Three Common Myths About Personal Injury Attorneys Dispelled

Many people go their whole lives without needing to contact a personal injury attorney. But for millions of Americans, lawyers can help them receive adequate compensation after they've been hurt. Because hiring a lawyer isn't something that people do all the time, there are still many myths about how it works.

Myth 1: Just Speaking to a Lawyer Is Expensive

A common stereotype about lawyers is that they charge clients each time they discuss a case, but this simply isn't true. Many lawyers use different fee structures, and the outcome of a case will often affect the size of a lawyer's fee.

Personal injury lawyers commonly use a contingency fee structure—they agree to work on a case for free, and if they win or get a settlement, they deduct a fee for their services. In any case, the majority of lawyers will not charge a potential client for a consultation.

Myth 2: People Who Have Insurance Don't Need a Lawyer

Being adequately insured is a great way to protect oneself against the financial burdens of personal injury or wrongful death cases. However, because insurance companies mostly care about their bottom lines, many people end up paying a great deal of money out of pocket, even if they're not at fault. Rocky Mountain Insurance Information Association reports that private insurance companies cover 50 percent of car accident costs, while victims pay about 26 percent.

Additionally, insurers often raise their premiums after a wreck. That's why personal injury lawyers are essential for helping people receive fair compensation after an accident.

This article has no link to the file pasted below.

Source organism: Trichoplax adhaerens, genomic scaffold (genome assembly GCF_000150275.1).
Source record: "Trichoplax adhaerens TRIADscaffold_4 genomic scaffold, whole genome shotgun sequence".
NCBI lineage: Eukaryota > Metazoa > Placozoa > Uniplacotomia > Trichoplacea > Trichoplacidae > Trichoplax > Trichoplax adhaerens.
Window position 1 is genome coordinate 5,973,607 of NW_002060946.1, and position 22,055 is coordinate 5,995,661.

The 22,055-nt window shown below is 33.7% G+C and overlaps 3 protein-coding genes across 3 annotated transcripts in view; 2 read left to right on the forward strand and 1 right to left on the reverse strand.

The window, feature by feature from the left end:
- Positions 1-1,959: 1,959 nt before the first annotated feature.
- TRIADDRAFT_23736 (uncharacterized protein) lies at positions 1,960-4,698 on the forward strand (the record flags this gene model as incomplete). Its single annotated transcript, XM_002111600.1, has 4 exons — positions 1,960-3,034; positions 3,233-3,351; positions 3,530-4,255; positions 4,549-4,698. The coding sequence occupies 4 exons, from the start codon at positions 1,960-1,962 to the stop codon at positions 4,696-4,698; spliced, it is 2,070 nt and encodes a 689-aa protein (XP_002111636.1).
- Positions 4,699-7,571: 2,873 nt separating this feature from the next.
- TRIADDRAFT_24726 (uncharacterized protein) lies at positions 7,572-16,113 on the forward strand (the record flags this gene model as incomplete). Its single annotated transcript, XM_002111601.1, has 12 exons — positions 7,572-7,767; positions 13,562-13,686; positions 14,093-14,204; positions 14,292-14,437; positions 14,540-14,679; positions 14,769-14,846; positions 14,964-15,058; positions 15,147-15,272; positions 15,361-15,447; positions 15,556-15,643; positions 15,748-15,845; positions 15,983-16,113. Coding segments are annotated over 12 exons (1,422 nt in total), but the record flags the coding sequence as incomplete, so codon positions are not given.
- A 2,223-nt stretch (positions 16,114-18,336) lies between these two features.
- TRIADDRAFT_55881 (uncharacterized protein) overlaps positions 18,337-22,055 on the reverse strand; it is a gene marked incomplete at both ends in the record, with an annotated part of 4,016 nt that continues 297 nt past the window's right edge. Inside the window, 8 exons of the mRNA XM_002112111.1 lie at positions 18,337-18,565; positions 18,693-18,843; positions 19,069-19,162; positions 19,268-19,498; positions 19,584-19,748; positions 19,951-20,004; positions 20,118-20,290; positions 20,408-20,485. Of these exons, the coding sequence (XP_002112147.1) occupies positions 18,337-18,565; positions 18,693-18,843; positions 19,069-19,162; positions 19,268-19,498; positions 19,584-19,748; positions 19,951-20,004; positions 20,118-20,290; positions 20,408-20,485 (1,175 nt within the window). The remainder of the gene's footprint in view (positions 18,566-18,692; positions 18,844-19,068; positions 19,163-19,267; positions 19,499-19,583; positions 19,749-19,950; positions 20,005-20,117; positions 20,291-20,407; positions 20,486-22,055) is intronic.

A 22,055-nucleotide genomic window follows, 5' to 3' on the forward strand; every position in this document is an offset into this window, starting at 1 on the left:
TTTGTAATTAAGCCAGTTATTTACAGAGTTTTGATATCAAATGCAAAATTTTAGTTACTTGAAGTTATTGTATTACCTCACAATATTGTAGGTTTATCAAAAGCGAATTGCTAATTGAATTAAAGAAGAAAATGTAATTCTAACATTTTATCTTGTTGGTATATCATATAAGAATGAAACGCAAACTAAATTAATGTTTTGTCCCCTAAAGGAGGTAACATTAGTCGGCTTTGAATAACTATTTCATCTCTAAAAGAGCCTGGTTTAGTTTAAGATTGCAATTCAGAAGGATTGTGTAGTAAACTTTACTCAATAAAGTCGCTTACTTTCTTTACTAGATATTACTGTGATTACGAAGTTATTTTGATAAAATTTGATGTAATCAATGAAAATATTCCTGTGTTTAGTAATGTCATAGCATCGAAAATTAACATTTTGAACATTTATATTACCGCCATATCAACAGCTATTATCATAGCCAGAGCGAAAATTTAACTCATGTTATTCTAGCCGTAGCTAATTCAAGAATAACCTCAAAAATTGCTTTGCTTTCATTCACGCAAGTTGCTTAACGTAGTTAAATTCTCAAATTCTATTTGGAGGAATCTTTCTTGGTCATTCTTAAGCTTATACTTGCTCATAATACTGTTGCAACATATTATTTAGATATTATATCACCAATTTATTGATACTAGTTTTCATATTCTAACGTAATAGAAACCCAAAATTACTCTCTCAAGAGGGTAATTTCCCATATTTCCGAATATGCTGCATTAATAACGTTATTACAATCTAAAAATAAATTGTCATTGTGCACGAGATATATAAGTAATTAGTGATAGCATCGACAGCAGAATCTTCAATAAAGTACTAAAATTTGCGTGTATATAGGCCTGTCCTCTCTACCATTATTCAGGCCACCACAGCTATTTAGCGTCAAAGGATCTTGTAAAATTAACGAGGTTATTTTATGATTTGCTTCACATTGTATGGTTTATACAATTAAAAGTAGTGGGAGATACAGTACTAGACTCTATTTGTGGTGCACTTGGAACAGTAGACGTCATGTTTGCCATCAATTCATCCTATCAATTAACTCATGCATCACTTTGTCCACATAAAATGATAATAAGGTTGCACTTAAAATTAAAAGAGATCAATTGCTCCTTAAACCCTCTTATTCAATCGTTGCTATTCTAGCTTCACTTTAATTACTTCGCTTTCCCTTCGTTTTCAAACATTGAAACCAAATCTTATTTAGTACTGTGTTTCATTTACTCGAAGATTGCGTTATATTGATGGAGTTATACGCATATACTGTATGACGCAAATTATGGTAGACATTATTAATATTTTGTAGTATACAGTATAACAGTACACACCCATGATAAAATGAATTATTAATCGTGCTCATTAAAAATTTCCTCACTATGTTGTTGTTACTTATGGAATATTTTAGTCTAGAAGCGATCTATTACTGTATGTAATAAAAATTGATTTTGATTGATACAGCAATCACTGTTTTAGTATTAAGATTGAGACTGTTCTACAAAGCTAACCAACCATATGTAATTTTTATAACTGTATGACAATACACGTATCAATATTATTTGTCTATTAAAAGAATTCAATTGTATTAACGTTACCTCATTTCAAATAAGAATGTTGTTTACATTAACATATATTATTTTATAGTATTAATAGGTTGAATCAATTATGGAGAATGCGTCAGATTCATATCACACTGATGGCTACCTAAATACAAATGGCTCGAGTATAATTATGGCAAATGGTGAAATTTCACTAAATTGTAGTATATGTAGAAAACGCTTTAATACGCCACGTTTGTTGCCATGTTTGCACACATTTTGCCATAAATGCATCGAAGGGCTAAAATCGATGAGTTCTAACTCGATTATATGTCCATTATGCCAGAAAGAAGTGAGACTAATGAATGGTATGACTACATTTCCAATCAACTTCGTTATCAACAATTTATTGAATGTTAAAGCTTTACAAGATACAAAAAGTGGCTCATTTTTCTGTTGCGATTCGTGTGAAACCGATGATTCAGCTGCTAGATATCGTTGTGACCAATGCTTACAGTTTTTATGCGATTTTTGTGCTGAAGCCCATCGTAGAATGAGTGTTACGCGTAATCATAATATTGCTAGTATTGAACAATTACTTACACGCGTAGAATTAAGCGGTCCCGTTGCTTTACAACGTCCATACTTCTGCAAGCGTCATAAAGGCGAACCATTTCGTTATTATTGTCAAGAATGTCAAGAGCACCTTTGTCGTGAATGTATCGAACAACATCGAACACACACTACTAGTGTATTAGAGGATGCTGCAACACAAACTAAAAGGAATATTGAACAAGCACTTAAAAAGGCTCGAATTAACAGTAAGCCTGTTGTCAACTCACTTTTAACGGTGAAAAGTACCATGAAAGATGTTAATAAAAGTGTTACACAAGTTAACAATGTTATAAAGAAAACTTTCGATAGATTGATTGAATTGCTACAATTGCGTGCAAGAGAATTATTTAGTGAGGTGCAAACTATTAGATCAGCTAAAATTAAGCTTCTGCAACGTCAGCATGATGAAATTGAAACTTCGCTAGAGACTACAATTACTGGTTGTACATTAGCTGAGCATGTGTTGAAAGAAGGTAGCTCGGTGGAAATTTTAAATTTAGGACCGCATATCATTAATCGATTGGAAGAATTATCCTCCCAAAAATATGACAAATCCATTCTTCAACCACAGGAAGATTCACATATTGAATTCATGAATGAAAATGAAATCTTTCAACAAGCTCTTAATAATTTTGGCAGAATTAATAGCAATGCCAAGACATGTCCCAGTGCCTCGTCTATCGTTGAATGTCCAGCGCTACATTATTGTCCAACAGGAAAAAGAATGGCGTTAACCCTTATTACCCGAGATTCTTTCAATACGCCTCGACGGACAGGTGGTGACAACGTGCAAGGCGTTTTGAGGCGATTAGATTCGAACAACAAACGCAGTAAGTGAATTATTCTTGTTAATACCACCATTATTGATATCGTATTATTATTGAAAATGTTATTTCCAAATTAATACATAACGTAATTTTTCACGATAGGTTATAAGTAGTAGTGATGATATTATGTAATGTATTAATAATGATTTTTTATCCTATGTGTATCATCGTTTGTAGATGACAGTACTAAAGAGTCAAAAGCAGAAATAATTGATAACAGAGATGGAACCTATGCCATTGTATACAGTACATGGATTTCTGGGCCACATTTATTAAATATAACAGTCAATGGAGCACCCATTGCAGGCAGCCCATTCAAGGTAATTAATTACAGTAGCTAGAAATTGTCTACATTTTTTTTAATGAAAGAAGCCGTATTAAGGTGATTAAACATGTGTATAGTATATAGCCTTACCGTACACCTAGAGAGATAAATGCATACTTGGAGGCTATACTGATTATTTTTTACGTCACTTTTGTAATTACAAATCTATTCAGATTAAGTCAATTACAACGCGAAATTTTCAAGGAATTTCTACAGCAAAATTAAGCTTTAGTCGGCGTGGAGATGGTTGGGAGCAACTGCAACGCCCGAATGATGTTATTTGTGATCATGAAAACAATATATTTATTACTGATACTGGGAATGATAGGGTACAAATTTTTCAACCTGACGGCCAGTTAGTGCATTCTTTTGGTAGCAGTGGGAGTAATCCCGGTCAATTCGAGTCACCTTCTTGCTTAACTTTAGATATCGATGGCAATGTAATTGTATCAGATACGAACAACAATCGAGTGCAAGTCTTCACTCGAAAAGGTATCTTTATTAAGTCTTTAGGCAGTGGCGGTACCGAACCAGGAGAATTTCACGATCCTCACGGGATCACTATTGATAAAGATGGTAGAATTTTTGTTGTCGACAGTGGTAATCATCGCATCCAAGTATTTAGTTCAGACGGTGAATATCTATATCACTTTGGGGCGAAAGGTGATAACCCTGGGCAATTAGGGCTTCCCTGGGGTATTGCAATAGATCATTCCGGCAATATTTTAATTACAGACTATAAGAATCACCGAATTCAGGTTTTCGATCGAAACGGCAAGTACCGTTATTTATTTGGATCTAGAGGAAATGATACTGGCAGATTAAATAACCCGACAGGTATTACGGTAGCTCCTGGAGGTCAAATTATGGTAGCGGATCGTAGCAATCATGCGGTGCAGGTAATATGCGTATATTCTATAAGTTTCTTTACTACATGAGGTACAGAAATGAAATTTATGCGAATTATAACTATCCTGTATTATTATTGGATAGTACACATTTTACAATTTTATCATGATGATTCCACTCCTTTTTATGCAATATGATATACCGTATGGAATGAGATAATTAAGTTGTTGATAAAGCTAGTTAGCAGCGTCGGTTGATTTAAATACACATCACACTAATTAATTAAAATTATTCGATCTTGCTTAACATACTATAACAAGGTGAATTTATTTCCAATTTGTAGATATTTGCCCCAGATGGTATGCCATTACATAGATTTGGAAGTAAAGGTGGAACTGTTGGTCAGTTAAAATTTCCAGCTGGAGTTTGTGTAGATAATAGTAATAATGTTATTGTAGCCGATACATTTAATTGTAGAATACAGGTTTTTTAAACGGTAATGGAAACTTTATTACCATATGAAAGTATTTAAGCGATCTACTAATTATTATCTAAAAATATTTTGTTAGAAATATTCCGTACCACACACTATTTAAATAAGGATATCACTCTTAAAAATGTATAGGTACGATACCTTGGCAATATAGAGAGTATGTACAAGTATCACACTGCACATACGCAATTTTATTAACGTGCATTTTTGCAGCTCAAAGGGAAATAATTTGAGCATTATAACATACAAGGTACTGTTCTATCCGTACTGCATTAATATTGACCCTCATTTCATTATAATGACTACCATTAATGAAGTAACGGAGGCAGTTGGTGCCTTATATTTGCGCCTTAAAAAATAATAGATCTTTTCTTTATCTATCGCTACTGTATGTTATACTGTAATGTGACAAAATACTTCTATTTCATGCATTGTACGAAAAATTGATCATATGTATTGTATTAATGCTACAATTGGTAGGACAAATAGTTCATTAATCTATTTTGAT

Myth 3: Personal Injury Lawyers Are Only for Major Injuries

Some car crashes may seem minor at first, especially if there's minimal damage to the car. However, delayed car accident injuries, such as whiplash, might not be noticeable until days later. The costs associated with these deceptive injuries can quickly add up, especially if they have chronic effects. According to the Centers for Disease Control and Prevention (CDC), the initial cost of an average ER visit can total $3,300. If the victim is hospitalized or needs additional treatments, their expenses can escalate to $57,000 over the course of their lifetime. Reaching out to a personal injury attorney shortly after an accident can help prevent people from having to deal with the stress of paying medical bills for years.

If you're in legal limbo, having an experienced personal injury attorney review your case may save you time and money. When you contact Smith Shanklin Sosa, a licensed attorney will answer your call. Call us at 225-223-6333 today for a free consultation.